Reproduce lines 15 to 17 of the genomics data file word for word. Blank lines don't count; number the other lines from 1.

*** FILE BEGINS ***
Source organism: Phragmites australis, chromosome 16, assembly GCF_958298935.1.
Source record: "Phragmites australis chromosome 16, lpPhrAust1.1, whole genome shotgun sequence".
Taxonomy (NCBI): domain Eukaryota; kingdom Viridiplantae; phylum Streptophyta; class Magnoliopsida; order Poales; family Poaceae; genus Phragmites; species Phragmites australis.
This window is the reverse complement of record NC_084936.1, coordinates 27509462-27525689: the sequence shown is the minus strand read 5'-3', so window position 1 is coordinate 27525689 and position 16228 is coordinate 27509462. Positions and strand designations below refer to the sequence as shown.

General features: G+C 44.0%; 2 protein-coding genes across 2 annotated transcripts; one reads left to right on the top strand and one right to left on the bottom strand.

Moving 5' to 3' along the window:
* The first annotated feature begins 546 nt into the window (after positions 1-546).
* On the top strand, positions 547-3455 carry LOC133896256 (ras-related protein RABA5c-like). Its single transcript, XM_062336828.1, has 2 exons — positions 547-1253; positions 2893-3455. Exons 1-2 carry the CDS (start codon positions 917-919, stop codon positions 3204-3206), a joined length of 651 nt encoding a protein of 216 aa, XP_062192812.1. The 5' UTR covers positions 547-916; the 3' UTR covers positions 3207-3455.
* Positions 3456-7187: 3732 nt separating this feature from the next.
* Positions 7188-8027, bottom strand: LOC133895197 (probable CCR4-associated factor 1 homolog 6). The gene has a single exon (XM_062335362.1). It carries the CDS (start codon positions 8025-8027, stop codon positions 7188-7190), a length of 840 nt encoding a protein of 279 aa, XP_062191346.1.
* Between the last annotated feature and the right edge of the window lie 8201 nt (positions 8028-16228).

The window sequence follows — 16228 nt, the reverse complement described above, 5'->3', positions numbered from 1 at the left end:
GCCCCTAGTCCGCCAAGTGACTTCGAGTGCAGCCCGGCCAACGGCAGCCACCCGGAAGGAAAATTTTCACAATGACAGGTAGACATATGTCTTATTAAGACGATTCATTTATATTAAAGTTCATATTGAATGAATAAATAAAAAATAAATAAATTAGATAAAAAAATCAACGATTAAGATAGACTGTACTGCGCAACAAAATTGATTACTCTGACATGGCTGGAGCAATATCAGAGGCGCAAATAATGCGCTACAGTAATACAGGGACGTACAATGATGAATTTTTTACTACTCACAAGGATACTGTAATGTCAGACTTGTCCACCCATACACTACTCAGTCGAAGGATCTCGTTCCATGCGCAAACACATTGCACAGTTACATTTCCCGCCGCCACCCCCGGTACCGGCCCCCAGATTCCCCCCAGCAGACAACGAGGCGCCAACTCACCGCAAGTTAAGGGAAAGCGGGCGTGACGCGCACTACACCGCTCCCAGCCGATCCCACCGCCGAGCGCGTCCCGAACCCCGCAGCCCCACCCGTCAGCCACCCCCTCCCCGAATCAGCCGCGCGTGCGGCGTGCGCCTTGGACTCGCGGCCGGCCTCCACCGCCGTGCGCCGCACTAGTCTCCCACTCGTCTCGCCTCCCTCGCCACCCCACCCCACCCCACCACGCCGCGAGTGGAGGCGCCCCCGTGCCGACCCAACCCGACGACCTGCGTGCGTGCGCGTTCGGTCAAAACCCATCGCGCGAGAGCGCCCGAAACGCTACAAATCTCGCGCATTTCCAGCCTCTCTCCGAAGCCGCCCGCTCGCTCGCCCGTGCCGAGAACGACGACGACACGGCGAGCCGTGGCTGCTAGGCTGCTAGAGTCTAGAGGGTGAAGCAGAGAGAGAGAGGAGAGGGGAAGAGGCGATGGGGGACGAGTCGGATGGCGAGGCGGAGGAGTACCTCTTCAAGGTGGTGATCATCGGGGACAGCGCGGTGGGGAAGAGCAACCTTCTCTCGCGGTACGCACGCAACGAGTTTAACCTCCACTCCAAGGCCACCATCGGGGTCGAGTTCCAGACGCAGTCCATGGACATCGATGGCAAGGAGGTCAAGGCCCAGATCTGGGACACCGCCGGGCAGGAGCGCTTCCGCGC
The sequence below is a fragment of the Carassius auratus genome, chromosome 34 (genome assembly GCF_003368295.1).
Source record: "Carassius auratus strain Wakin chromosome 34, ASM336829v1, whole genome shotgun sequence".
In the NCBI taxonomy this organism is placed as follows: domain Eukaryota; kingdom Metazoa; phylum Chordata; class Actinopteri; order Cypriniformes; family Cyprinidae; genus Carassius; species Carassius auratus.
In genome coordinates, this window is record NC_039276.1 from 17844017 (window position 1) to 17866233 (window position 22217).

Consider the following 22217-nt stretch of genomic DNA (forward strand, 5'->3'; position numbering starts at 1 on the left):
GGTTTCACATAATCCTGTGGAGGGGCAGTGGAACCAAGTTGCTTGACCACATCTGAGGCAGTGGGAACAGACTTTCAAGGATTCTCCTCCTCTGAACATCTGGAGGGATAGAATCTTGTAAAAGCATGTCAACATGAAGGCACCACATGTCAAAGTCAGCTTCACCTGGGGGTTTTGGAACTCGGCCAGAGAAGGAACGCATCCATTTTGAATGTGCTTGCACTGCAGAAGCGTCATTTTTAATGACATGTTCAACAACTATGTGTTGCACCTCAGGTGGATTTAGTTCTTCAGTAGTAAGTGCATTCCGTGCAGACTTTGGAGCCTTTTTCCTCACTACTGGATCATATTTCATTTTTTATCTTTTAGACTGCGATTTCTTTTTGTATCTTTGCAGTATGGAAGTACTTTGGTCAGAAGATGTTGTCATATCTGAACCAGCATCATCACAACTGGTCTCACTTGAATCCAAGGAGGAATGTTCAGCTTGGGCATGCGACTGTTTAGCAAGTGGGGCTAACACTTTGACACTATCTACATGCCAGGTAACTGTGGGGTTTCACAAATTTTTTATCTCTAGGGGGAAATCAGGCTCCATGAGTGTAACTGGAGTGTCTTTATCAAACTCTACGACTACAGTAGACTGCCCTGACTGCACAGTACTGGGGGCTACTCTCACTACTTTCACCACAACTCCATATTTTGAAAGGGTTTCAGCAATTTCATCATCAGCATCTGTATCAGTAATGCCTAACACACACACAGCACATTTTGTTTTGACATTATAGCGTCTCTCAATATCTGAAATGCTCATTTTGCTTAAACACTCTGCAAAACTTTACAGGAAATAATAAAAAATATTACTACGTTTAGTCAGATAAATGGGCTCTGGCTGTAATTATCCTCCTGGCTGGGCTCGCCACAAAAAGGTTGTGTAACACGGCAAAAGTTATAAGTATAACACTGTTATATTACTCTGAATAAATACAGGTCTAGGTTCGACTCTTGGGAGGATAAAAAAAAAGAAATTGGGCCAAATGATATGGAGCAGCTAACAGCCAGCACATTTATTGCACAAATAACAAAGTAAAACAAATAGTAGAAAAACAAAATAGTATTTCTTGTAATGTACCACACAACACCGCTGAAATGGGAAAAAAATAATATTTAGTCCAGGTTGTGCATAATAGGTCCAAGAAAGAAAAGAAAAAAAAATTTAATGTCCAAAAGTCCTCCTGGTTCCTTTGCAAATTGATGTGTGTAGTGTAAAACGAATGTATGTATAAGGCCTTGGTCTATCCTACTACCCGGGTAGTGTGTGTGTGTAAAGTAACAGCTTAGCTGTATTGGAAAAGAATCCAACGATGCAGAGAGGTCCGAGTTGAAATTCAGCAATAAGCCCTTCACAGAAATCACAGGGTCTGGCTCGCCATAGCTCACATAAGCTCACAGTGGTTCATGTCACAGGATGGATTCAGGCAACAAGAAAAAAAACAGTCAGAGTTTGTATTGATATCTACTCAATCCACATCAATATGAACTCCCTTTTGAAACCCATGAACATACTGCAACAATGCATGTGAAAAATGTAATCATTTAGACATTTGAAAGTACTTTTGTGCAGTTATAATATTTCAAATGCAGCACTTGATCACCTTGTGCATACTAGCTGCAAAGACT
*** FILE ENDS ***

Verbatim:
Source record: "Carassius auratus strain Wakin chromosome 34, ASM336829v1, whole genome shotgun sequence".
In the NCBI taxonomy this organism is placed as follows: domain Eukaryota; kingdom Metazoa; phylum Chordata; class Actinopteri; order Cypriniformes; family Cyprinidae; genus Carassius; species Carassius auratus.
In genome coordinates, this window is record NC_039276.1 from 17844017 (window position 1) to 17866233 (window position 22217).